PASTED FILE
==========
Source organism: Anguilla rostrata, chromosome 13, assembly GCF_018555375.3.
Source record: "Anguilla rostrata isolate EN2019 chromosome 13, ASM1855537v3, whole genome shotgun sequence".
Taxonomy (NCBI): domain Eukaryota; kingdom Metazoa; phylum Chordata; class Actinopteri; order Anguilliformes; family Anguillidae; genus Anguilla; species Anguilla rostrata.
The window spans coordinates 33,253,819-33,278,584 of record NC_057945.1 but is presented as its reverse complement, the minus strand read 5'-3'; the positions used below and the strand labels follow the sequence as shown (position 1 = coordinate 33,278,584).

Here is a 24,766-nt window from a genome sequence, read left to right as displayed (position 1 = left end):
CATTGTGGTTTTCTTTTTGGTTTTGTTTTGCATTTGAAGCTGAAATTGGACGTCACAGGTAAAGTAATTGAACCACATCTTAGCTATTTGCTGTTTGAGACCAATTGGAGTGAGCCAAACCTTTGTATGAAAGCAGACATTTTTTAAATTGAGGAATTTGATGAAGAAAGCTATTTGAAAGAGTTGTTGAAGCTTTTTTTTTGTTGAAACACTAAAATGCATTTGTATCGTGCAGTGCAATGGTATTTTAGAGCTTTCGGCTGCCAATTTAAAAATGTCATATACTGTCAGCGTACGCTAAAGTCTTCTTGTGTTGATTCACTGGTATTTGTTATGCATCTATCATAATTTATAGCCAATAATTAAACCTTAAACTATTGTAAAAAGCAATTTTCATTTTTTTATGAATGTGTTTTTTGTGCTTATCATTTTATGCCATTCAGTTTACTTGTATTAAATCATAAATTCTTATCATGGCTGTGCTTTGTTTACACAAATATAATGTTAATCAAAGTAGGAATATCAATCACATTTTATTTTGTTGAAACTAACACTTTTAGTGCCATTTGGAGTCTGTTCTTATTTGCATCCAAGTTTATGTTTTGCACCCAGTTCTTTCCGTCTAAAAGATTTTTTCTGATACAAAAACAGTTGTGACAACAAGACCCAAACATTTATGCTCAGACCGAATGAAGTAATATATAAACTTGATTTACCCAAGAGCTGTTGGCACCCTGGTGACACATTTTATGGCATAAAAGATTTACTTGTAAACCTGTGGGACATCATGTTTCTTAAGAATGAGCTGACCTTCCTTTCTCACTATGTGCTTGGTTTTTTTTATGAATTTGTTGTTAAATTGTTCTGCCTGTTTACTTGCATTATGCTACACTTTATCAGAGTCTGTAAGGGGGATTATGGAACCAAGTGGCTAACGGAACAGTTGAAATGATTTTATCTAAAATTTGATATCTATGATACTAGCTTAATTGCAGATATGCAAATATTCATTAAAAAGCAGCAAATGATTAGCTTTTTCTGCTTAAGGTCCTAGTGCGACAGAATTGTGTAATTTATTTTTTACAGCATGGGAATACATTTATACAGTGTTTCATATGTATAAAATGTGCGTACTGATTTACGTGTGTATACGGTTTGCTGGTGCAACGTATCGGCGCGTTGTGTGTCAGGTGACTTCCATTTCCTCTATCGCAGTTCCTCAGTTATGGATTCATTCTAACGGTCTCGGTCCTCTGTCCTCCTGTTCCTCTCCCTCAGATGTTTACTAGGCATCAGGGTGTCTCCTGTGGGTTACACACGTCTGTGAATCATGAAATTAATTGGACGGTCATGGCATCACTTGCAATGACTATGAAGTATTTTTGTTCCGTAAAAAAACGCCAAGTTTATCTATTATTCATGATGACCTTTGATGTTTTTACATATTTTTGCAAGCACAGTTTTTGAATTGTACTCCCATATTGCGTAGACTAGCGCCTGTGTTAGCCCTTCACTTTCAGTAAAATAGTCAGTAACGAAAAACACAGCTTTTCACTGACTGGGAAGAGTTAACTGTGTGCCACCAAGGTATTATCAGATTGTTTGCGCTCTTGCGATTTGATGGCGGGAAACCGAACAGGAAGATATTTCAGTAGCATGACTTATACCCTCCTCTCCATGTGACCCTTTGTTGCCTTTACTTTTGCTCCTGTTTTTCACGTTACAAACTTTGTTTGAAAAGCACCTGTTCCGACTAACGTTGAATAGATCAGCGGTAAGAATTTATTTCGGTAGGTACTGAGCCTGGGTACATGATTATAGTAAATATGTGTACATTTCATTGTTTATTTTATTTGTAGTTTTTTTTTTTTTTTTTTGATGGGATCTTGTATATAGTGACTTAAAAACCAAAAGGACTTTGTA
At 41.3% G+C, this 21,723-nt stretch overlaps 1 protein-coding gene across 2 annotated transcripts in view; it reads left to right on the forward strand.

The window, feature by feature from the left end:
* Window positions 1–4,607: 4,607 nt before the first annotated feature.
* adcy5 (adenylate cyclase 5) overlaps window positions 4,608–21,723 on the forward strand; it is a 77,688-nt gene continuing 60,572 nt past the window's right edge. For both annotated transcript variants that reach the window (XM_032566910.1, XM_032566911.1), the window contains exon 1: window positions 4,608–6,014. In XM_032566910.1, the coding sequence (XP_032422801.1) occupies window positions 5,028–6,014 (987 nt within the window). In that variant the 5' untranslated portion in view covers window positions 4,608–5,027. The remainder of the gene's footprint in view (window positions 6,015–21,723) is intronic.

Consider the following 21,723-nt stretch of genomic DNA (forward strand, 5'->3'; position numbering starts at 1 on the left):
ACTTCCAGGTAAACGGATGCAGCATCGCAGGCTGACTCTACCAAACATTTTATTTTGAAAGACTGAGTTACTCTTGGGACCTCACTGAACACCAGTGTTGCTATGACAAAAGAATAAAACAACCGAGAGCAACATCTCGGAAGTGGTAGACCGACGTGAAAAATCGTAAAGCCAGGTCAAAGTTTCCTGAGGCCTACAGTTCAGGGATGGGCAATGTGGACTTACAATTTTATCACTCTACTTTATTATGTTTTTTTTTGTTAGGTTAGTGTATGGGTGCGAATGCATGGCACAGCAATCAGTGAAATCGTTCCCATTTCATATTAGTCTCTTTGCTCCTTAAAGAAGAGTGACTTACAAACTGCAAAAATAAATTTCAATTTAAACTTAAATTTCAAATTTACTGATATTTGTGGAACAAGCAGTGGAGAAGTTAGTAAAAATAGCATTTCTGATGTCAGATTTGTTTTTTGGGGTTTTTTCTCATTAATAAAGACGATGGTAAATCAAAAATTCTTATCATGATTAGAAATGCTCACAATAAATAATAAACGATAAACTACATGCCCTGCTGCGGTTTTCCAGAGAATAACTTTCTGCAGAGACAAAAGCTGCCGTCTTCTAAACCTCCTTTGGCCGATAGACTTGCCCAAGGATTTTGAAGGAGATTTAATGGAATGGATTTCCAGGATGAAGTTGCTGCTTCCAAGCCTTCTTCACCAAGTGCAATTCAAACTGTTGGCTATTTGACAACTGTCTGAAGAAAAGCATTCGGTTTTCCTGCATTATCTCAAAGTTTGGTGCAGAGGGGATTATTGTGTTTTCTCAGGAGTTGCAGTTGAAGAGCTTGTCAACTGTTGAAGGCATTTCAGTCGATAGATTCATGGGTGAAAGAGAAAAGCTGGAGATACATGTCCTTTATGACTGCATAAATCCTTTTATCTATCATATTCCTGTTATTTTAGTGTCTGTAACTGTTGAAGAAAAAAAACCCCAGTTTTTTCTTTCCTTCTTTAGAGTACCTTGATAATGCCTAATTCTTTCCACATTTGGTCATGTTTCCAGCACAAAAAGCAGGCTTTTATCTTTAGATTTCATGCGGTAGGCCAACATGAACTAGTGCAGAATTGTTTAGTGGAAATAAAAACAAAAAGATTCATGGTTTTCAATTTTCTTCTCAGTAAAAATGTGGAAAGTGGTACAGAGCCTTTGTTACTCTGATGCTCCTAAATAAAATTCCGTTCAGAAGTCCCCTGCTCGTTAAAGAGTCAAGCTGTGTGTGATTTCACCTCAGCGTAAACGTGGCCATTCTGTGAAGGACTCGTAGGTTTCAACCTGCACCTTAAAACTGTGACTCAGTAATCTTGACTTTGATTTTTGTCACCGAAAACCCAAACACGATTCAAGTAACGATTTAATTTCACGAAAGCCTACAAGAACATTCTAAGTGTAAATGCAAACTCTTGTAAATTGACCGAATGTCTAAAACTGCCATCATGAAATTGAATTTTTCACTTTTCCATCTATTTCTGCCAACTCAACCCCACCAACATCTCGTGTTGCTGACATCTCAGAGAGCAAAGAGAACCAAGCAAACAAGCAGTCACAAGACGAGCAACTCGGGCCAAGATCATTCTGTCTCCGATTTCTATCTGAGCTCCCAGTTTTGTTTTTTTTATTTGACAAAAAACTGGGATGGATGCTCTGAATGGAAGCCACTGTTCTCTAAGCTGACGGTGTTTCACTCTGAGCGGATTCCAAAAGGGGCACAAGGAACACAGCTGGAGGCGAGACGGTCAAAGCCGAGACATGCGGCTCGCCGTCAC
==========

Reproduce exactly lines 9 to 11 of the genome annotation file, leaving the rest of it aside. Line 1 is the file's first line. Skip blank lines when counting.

* Window positions 1–4,607: 4,607 nt before the first annotated feature.
* adcy5 (adenylate cyclase 5) overlaps window positions 4,608–21,723 on the forward strand; it is a 77,688-nt gene continuing 60,572 nt past the window's right edge. For both annotated transcript variants that reach the window (XM_032566910.1, XM_032566911.1), the window contains exon 1: window positions 4,608–6,014. In XM_032566910.1, the coding sequence (XP_032422801.1) occupies window positions 5,028–6,014 (987 nt within the window). In that variant the 5' untranslated portion in view covers window positions 4,608–5,027. The remainder of the gene's footprint in view (window positions 6,015–21,723) is intronic.

Consider the following 21,723-nt stretch of genomic DNA (forward strand, 5'->3'; position numbering starts at 1 on the left):